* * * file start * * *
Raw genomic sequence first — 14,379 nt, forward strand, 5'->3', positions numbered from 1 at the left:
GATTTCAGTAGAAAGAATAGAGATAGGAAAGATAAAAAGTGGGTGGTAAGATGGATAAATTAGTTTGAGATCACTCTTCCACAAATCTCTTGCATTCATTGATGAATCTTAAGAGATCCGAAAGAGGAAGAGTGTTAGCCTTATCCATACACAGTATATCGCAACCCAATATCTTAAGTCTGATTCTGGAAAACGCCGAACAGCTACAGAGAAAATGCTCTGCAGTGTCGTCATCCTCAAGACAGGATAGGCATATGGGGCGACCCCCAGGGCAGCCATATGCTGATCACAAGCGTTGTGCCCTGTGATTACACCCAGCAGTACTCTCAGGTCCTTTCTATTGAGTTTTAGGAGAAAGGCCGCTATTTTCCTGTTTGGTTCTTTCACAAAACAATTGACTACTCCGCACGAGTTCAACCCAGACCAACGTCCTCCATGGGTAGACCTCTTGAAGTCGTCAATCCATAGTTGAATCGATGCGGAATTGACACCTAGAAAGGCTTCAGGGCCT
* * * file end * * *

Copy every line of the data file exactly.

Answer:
Raw genomic sequence first — 14,379 nt, forward strand, 5'->3', positions numbered from 1 at the left:
GATTTCAGTAGAAAGAATAGAGATAGGAAAGATAAAAAGTGGGTGGTAAGATGGATAAATTAGTTTGAGATCACTCTTCCACAAATCTCTTGCATTCATTGATGAATCTTAAGAGATCCGAAAGAGGAAGAGTGTTAGCCTTATCCATACACAGTATATCGCAACCCAATATCTTAAGTCTGATTCTGGAAAACGCCGAACAGCTACAGAGAAAATGCTCTGCAGTGTCGTCATCCTCAAGACAGGATAGGCATATGGGGCGACCCCCAGGGCAGCCATATGCTGATCACAAGCGTTGTGCCCTGTGATTACACCCAGCAGTACTCTCAGGTCCTTTCTATTGAGTTTTAGGAGAAAGGCCGCTATTTTCCTGTTTGGTTCTTTCACAAAACAATTGACTACTCCGCACGAGTTCAACCCAGACCAACGTCCTCCATGGGTAGACCTCTTGAAGTCGTCAATCCATAGTTGAATCGATGCGGAATTGACACCTAGAAAGGCTTCAGGGCCT